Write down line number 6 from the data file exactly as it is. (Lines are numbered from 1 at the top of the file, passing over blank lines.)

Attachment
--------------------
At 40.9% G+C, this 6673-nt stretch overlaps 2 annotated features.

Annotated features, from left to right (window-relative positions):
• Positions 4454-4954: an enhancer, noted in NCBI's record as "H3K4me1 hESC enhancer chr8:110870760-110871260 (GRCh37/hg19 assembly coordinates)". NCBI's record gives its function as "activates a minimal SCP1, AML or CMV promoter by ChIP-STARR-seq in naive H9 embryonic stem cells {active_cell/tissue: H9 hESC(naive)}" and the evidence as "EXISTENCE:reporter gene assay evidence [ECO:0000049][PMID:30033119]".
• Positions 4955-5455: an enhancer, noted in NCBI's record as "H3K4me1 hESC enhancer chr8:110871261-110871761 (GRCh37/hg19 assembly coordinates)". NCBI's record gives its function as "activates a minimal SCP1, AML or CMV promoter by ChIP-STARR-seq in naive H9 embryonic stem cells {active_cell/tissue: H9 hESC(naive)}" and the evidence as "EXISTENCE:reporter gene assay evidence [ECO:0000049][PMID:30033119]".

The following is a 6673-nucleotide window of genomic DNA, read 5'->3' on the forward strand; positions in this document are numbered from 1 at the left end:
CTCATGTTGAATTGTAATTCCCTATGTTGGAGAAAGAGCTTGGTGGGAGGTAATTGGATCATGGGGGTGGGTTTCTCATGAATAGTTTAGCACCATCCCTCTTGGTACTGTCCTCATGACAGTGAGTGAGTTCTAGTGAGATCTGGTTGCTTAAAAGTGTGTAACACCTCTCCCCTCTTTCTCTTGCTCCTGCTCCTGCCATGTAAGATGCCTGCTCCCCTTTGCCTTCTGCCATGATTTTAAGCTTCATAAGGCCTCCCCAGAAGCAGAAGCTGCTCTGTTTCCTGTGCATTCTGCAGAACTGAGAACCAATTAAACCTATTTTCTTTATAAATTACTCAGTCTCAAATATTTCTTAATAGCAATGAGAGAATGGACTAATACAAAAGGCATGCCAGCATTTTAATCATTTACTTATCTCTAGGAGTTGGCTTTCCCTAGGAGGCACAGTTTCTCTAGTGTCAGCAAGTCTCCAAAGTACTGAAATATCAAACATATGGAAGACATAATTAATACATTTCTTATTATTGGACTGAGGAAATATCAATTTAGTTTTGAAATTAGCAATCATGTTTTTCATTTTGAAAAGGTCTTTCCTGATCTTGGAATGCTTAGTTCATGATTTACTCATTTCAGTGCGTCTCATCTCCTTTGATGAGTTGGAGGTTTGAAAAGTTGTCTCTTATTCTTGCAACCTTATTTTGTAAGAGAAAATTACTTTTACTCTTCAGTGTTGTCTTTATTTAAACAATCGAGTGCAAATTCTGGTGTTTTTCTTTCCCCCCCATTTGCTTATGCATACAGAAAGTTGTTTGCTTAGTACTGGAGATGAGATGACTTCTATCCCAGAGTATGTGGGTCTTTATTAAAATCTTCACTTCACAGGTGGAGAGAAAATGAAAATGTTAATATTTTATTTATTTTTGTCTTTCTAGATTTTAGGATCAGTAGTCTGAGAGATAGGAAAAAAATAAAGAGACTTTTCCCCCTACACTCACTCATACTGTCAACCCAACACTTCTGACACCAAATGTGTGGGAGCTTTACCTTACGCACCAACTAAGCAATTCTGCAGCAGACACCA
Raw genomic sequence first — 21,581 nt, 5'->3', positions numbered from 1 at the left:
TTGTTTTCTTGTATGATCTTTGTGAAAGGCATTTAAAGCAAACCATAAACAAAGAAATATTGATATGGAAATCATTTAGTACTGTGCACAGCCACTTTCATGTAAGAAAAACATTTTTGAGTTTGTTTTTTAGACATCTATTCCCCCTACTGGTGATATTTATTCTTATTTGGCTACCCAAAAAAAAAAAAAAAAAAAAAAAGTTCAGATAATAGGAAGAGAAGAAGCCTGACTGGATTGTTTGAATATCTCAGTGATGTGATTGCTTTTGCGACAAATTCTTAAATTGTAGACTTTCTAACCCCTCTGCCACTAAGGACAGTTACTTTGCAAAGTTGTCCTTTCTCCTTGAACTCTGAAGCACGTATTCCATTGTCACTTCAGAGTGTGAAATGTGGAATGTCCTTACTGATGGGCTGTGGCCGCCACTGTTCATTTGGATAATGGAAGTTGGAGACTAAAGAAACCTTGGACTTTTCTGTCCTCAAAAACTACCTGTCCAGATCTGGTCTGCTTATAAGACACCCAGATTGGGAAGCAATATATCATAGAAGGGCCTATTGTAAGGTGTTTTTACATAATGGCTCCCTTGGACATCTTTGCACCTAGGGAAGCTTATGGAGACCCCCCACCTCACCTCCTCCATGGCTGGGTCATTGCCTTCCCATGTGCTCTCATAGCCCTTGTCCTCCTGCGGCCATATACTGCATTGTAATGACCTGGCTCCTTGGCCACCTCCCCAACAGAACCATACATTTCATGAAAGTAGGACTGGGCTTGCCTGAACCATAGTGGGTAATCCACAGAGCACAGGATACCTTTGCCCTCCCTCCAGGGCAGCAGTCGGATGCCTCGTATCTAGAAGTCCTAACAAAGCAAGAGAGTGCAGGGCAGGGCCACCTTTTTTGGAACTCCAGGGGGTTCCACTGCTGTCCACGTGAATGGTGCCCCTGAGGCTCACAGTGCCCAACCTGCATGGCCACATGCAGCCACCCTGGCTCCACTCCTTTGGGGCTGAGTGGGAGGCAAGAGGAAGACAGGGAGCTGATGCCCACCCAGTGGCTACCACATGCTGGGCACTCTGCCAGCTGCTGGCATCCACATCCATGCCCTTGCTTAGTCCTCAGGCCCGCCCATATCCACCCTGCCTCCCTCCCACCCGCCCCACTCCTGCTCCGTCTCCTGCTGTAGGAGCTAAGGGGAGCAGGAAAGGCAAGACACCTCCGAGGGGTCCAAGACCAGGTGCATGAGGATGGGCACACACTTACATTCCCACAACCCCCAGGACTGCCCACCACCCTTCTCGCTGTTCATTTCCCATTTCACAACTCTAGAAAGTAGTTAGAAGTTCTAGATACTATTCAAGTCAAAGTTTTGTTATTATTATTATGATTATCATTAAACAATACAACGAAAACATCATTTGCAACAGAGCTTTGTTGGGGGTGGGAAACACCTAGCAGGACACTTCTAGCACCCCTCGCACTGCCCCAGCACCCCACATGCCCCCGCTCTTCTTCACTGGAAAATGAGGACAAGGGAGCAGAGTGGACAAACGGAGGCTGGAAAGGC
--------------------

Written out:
CTCATGTTGAATTGTAATTCCCTATGTTGGAGAAAGAGCTTGGTGGGAGGTAATTGGATCATGGGGGTGGGTTTCTCATGAATAGTTTAGCACCATCCCTCTTGGTACTGTCCTCATGACAGTGAGTGAGTTCTAGTGAGATCTGGTTGCTTAAAAGTGTGTAACACCTCTCCCCTCTTTCTCTTGCTCCTGCTCCTGCCATGTAAGATGCCTGCTCCCCTTTGCCTTCTGCCATGATTTTAAGCTTCATAAGGCCTCCCCAGAAGCAGAAGCTGCTCTGTTTCCTGTGCATTCTGCAGAACTGAGAACCAATTAAACCTATTTTCTTTATAAATTACTCAGTCTCAAATATTTCTTAATAGCAATGAGAGAATGGACTAATACAAAAGGCATGCCAGCATTTTAATCATTTACTTATCTCTAGGAGTTGGCTTTCCCTAGGAGGCACAGTTTCTCTAGTGTCAGCAAGTCTCCAAAGTACTGAAATATCAAACATATGGAAGACATAATTAATACATTTCTTATTATTGGACTGAGGAAATATCAATTTAGTTTTGAAATTAGCAATCATGTTTTTCATTTTGAAAAGGTCTTTCCTGATCTTGGAATGCTTAGTTCATGATTTACTCATTTCAGTGCGTCTCATCTCCTTTGATGAGTTGGAGGTTTGAAAAGTTGTCTCTTATTCTTGCAACCTTATTTTGTAAGAGAAAATTACTTTTACTCTTCAGTGTTGTCTTTATTTAAACAATCGAGTGCAAATTCTGGTGTTTTTCTTTCCCCCCCATTTGCTTATGCATACAGAAAGTTGTTTGCTTAGTACTGGAGATGAGATGACTTCTATCCCAGAGTATGTGGGTCTTTATTAAAATCTTCACTTCACAGGTGGAGAGAAAATGAAAATGTTAATATTTTATTTATTTTTGTCTTTCTAGATTTTAGGATCAGTAGTCTGAGAGATAGGAAAAAAATAAAGAGACTTTTCCCCCTACACTCACTCATACTGTCAACCCAACACTTCTGACACCAAATGTGTGGGAGCTTTACCTTACGCACCAACTAAGCAATTCTGCAGCAGACACCA